does not decode HDCD, it will play such recordings reverently. We invite you to stack our DAC against any HDCD specific DAC out there and compare for yourself.
Q: 3.3 What about 192KHz, Do you support 192KHz
Both the Odéon-Ag and Odéon-Pt (Silver and Platinum) DACs supports 192KHz over SPD-IF. When the Odéon-Ag first
came out, the 192K interface was experimental but it is now supported over optical link and compatible with both our higher-end DACs. The
only caveat is that there are almost no modern DVD players that do output 192KHz over optical. It is actually rare to find DVD players
that even output 96KHz, although those are more readily available. (We at Birdland, use computer IO cards to test and play 192KHz sources).
Q: 3.4 Is the Odéon compatible with SACD?
Both the Odéon-Ag and Odéon-Platinum were designed with SACD in mind. When the Odéon-Ag first hit the market, there as no published standard
by Philips or Sony of an interface between the transport/player and external DACs. We left the door open by adding internal slots for hardware upgrades while we waited to
see which interface would support the format. There were drafts for Firewire IEEE-1394 with DTCP encryption along with a few other proprietary interfaces. As of January 2010,
no interfaces widely available on players have seen the day except maybe HDMI but it also seems as SACDs didn't penetrate the market as well as Sony hoped (probably because the 24/96 and 24/192 formats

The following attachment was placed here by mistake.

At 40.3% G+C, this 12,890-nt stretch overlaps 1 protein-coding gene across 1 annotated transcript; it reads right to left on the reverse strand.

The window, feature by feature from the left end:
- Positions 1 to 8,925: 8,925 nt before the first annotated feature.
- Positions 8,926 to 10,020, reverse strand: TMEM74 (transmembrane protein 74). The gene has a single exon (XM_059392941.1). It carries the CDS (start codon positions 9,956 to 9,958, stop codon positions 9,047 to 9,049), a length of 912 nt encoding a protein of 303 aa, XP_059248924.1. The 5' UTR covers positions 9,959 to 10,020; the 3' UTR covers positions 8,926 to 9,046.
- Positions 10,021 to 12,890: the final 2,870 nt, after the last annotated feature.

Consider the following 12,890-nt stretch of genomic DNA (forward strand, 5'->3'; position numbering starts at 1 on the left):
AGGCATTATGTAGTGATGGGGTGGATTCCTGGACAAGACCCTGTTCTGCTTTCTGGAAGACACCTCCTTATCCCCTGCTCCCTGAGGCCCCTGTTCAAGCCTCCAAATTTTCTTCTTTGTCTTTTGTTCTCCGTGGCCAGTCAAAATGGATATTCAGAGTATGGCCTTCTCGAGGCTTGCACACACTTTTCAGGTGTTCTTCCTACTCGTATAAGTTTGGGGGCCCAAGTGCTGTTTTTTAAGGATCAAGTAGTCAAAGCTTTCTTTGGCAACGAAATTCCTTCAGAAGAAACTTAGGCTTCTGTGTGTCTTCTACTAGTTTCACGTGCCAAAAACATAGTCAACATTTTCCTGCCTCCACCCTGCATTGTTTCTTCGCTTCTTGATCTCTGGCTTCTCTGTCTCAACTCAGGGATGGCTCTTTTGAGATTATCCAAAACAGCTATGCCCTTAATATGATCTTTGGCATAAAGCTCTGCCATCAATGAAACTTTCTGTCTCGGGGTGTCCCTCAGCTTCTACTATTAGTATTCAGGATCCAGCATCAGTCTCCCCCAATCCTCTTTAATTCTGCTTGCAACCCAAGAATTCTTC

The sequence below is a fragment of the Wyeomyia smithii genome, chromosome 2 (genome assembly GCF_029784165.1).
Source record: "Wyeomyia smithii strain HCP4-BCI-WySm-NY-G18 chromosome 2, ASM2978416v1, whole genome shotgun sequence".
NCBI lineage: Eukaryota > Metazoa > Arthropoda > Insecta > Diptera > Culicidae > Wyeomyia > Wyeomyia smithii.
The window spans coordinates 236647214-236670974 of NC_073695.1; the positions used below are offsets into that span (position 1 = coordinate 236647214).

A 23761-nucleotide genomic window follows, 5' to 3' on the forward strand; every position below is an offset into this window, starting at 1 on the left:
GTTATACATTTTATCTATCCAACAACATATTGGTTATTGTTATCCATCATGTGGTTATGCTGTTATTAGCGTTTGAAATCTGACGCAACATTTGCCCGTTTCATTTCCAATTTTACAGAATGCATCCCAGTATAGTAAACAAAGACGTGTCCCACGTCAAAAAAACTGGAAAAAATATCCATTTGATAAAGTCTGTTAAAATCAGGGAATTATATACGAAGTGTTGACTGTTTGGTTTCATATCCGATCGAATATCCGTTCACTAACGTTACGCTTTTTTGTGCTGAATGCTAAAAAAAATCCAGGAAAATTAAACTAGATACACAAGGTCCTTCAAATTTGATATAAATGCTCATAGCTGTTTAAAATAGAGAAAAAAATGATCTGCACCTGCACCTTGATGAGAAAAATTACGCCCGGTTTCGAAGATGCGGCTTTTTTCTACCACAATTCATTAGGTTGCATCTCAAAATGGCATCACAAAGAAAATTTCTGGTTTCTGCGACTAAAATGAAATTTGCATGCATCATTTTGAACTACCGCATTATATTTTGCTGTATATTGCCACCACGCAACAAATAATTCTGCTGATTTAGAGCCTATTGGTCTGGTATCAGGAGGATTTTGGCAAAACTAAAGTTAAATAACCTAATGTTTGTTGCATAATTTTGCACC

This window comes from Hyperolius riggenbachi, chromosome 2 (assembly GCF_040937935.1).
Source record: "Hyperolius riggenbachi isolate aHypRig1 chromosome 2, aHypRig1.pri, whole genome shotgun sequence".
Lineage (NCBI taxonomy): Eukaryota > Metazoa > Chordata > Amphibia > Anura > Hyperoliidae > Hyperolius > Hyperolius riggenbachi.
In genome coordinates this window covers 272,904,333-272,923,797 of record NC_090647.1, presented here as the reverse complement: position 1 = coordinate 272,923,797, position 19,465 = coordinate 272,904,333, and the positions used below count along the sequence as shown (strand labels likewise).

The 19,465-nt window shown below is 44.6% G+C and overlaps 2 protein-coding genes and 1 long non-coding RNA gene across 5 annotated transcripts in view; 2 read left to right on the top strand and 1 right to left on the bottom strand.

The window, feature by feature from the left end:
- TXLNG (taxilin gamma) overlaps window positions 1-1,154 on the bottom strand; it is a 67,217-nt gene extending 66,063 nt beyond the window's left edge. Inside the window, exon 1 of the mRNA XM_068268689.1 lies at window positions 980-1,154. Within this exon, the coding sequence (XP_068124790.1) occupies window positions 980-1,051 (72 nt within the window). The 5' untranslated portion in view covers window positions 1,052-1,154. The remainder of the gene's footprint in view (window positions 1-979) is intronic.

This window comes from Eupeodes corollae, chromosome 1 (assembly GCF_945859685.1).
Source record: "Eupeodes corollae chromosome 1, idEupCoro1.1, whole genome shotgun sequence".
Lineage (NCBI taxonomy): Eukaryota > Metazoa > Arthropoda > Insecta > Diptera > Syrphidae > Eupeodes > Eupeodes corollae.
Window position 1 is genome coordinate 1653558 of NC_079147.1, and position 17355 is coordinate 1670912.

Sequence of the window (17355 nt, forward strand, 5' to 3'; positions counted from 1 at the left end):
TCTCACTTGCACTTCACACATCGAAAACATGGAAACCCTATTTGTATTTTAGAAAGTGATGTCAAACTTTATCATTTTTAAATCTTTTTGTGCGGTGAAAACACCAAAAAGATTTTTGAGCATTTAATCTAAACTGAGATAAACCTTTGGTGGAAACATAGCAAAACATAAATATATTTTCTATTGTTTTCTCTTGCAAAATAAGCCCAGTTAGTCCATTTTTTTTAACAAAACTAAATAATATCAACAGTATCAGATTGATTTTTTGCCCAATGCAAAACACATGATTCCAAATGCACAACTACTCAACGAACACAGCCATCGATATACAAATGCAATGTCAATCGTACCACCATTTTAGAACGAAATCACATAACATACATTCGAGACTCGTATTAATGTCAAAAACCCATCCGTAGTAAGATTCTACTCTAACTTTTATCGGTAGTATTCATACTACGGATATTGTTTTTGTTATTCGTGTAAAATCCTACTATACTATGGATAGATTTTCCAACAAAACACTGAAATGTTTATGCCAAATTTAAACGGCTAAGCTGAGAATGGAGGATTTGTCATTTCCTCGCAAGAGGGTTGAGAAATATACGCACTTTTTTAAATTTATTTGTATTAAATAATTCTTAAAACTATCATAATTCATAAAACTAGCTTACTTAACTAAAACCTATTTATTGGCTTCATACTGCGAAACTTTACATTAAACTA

are widely supported over legacy interfaces such as optical Toslink). Either way, the lack of availability for a standard helped us decide not to manufacture an upgrade card
for the Silver or Platinum series. You may want to check our up-coming Platinum-71 multi-channel DAC with HDMI inputs though. Both DTS and Dolby have the equivalent of lossless
uncompressed multi-channel master audio which we believe killed the need for SACD which was only two channels.
Q: 3.5 Isn't a plastic case without shielding prone to receive EMI noise?
Actually, aluminum cases only shield electronics from the electrical vector of high frequency noises.
If you were to open one of our DACs you will notice that our Printed Circuit Board (PCB) is double sided
(which means there are traces both sides of it) and that half the bottom side is practically a SOLID COPPER plane
connected to the analog ground (the other half is also a solid copper plane connected to the digital
ground). These planes act as an electrical shield like an aluminum box would. Of course, for such a unit dealing
with line signal levels, aluminum or not shielded case, we strongly recommend you DO NOT place it on top of a TV set,
Video projector or very close to your power amplifier, It simply is not a good idea regardless of the case.
Q: 3.6 Why did you use such a cheap looking power cord on the Odéon-lite?
At the time of design, we believed that a fixed cord would be preferred as it would offer better direct connection.
And because our box is not metallic, there was no real advantage in using a 3 prong plug (besides the limitation in back-pannel real-estate).
The AC wire in the Odéon-lite is literally the same as the one found in larger round power cables with three conductors except for it has no ground.
We do understand now that, most our customers want IEC so they can trade power cords for higher-end cables or for the convenience of not having a permanently attached cord.
All our newer units use IEC or some otherwise detachable cord.